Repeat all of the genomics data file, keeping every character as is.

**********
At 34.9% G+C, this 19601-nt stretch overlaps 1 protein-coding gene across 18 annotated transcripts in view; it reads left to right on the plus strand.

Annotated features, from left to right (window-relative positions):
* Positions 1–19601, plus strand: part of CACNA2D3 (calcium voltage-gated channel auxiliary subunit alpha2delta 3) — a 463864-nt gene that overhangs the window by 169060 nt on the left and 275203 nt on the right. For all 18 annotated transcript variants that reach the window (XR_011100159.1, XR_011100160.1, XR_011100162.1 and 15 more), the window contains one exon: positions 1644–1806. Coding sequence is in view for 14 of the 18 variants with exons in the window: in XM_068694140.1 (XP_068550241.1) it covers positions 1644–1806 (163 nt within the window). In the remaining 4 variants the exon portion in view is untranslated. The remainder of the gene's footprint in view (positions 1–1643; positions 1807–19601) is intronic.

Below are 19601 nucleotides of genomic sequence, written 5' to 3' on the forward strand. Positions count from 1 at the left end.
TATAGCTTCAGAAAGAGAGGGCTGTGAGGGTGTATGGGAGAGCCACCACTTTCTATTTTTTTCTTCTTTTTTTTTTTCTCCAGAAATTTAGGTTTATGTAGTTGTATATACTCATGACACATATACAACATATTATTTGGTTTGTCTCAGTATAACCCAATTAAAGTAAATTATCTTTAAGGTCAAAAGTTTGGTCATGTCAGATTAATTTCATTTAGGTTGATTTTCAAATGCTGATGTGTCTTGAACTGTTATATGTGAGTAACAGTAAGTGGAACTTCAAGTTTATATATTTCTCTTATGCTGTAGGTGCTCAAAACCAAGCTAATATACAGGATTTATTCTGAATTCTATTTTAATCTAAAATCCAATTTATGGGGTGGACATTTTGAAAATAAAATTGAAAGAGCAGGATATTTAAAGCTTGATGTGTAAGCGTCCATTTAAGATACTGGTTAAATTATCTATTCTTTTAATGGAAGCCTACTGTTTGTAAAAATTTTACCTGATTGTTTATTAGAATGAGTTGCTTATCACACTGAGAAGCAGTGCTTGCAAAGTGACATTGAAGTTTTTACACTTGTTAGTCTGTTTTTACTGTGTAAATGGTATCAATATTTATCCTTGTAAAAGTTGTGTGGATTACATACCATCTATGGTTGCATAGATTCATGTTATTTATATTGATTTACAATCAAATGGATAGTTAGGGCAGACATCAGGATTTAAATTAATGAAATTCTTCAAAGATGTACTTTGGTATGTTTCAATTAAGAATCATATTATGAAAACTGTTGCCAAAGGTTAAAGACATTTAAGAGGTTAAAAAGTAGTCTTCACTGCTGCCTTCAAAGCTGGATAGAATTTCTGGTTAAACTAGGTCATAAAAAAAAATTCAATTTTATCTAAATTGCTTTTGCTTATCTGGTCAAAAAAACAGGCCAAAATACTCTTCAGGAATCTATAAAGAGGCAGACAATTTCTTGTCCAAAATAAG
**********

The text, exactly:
At 34.9% G+C, this 19601-nt stretch overlaps 1 protein-coding gene across 18 annotated transcripts in view; it reads left to right on the plus strand.

Annotated features, from left to right (window-relative positions):
* Positions 1–19601, plus strand: part of CACNA2D3 (calcium voltage-gated channel auxiliary subunit alpha2delta 3) — a 463864-nt gene that overhangs the window by 169060 nt on the left and 275203 nt on the right. For all 18 annotated transcript variants that reach the window (XR_011100159.1, XR_011100160.1, XR_011100162.1 and 15 more), the window contains one exon: positions 1644–1806. Coding sequence is in view for 14 of the 18 variants with exons in the window: in XM_068694140.1 (XP_068550241.1) it covers positions 1644–1806 (163 nt within the window). In the remaining 4 variants the exon portion in view is untranslated. The remainder of the gene's footprint in view (positions 1–1643; positions 1807–19601) is intronic.

Below are 19601 nucleotides of genomic sequence, written 5' to 3' on the forward strand. Positions count from 1 at the left end.
TATAGCTTCAGAAAGAGAGGGCTGTGAGGGTGTATGGGAGAGCCACCACTTTCTATTTTTTTCTTCTTTTTTTTTTTCTCCAGAAATTTAGGTTTATGTAGTTGTATATACTCATGACACATATACAACATATTATTTGGTTTGTCTCAGTATAACCCAATTAAAGTAAATTATCTTTAAGGTCAAAAGTTTGGTCATGTCAGATTAATTTCATTTAGGTTGATTTTCAAATGCTGATGTGTCTTGAACTGTTATATGTGAGTAACAGTAAGTGGAACTTCAAGTTTATATATTTCTCTTATGCTGTAGGTGCTCAAAACCAAGCTAATATACAGGATTTATTCTGAATTCTATTTTAATCTAAAATCCAATTTATGGGGTGGACATTTTGAAAATAAAATTGAAAGAGCAGGATATTTAAAGCTTGATGTGTAAGCGTCCATTTAAGATACTGGTTAAATTATCTATTCTTTTAATGGAAGCCTACTGTTTGTAAAAATTTTACCTGATTGTTTATTAGAATGAGTTGCTTATCACACTGAGAAGCAGTGCTTGCAAAGTGACATTGAAGTTTTTACACTTGTTAGTCTGTTTTTACTGTGTAAATGGTATCAATATTTATCCTTGTAAAAGTTGTGTGGATTACATACCATCTATGGTTGCATAGATTCATGTTATTTATATTGATTTACAATCAAATGGATAGTTAGGGCAGACATCAGGATTTAAATTAATGAAATTCTTCAAAGATGTACTTTGGTATGTTTCAATTAAGAATCATATTATGAAAACTGTTGCCAAAGGTTAAAGACATTTAAGAGGTTAAAAAGTAGTCTTCACTGCTGCCTTCAAAGCTGGATAGAATTTCTGGTTAAACTAGGTCATAAAAAAAAATTCAATTTTATCTAAATTGCTTTTGCTTATCTGGTCAAAAAAACAGGCCAAAATACTCTTCAGGAATCTATAAAGAGGCAGACAATTTCTTGTCCAAAATAAG